Skip to content

Teaching students to make sense of what they read online

13 Apr 2021


Ms Mavis Ho guides her students to consider different perspectives when reading content online. (*Photo taken before COVID-19)

Ms Mavis Ho empathises with parents trying to understand why their teenage children get upset after reading something online. The Cyber Wellness Coordinator for Pasir Ris Secondary shares how she helps her students find their own way through difficult topics.

As Cyber Wellness Coordinator for Pasir Ris Secondary School since 2014, Ms Mavis Ho leads in the planning, implementation and review of their Cyber Wellness programmes. She is also a Secondary 2 Form teacher, and thus has seen her share of students upset over things they encountered online.

Today, she says her students mostly get worked up over social or racial injustice they encounter on social media, as well as reports of doxing. While the specific events can be completely different, the steps Ms Ho takes to calm her students down remain similar.

Start a conversation

Ms Ho recalls how excited her Secondary 3 English class got when one of her students asked if anyone had read about the incident involving a private-hire driver and a female passenger. 

The news had gone viral after the driver had uploaded a video recording showing the woman accusing him of trying to cheat her, when he could not avoid the Electronic Road Pricing (ERP) gantries during the journey. Netizens were riled up by the way the woman asked: “Is it because I’m Chinese?” Her cultural insensitivity was a sticking point for Ms Ho’s students too.

Some of the students said they couldn’t believe the woman would say such a thing. One criticised her for bringing race into the issue.

Rather than tell the class what the right thing to do was, Ms Ho opened the discussion to the class.

Stop and reflect

Some students admitted to looking up for more information about the woman online. They found out that netizens had started doxing the woman, by sharing her name, age, and social media accounts online. Several students also pointed out that the woman had become an internet meme, with her likeness and the line “Is it because I’m Chinese?” being turned into Whataspp stickers.

When Ms Ho was asked for an opinion of the incident, she told her students to stop and reflect: How would they feel if they were in the shoes of the woman? Could it be that she had a bad day? Do you think she regrets what she said?

The class calmed down as they considered the different options and looked at the situation from the perspective of the woman. Some students said they felt bad for secretly wanting to participate in posts by internet vigilantes. Others shared that they now felt maybe the woman made a mistake in over-reacting and they should be more forgiving towards her.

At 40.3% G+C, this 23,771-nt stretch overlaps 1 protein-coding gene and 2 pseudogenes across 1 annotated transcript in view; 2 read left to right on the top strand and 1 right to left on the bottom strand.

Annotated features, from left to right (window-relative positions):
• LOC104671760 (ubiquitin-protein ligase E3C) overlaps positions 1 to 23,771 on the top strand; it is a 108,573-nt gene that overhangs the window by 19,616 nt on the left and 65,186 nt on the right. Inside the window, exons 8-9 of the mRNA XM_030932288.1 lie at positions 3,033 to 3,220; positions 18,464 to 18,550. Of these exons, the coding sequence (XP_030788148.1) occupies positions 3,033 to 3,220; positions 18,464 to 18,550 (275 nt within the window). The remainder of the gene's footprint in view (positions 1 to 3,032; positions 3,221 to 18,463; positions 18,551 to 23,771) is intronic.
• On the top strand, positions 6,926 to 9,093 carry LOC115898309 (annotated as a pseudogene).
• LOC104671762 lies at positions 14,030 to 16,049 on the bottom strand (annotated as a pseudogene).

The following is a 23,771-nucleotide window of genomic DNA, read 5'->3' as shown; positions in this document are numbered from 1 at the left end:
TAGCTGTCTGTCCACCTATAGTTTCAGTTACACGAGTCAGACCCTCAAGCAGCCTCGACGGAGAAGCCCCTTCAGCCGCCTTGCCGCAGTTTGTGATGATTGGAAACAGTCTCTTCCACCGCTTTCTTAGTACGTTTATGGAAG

Don’t be hasty to react

Ms Ho remembers another occasion when she asked her class if they felt blogger Amos Yee was too extreme in his opinions. The class agreed – perhaps too readily - with many going on to share their own opinions of him.

Her next question: Do you see characteristics in yourselves similar to Amos Yee’s when developing opinions?

This made the class fall silent for a while as they reflected. Eventually, Terry, the class Cyber Wellness Ambassador raised his hand and asked to share. He said, “Sometimes, I find I don’t know enough to comment, but I get carried away with my emotions.”

Terry concluded that he needs to do more research and not accept everything he reads online, because what’s posted online can be fake, or deliberately written in a way to incite a reaction. It only worsens things to join in as another keyboard warrior.

Instead, Terry decided he would become a positive force online and support causes for the right reason. He started an Instagram channel to encourage other students to share cyber wellness messages, like advice on managing screen time.

Lessons to take away

“When they’re upset, students don’t want to listen to what you say. They just want to talk about what made them angry, so you have to first calm them down and let them share,” explains Ms Ho.

Her advice to parents: try learning to use the social media platforms your child is frequently on, like Instagram, Snapchat and Twitter. These platforms often have posts written in “netspeak” and trending hashtags that youth pick up and use. Following these platforms may help you speak their language.

Ms Ho recalls how she was initially very confused about the term “sike”, which is taken to mean "psyched out” or “just kidding”.

She shares, “I thought it was my duty to correct students. However, just like the use of Singlish, it became clearer to me that maybe most students were mature enough to use appropriate language at appropriate context. Once, in an informal context, I told my students that I will give them a test. Of course, all of them groaned. I then replied ‘sike’, and sure enough, they laughed.”

Ms Ho feels that demonstrating knowledge of slangs and trends can help parents “stay relevant” as a mentor whom teens will be more willing to approach for advice. By playing the role of an empathetic listener and giving teenagers a voice in sharing their opinions, they will be more willing to open up and also to hear your perspective as a parent.